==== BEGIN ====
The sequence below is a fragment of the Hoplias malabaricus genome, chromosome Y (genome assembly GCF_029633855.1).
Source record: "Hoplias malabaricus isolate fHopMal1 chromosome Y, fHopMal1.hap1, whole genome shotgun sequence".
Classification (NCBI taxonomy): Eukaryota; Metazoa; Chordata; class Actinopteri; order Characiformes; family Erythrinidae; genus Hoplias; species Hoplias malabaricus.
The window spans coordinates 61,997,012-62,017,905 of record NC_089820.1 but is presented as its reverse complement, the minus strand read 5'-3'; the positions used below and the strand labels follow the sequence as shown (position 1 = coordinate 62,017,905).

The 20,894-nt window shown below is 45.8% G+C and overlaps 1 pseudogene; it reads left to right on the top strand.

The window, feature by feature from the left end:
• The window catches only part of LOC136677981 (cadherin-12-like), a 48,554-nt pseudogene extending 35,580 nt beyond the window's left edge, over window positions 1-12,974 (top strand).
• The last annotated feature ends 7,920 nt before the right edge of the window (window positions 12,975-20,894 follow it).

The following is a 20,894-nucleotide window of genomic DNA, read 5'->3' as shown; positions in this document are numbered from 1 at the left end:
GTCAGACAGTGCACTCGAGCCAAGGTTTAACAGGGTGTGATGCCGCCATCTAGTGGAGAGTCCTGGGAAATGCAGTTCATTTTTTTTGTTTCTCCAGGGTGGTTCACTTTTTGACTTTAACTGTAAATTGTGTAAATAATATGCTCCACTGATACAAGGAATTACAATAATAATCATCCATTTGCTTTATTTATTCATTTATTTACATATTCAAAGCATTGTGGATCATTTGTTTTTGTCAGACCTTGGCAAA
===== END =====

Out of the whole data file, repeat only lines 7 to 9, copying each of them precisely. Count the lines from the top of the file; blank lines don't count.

• The window catches only part of LOC136677981 (cadherin-12-like), a 48,554-nt pseudogene extending 35,580 nt beyond the window's left edge, over window positions 1-12,974 (top strand).
• The last annotated feature ends 7,920 nt before the right edge of the window (window positions 12,975-20,894 follow it).

The following is a 20,894-nucleotide window of genomic DNA, read 5'->3' as shown; positions in this document are numbered from 1 at the left end: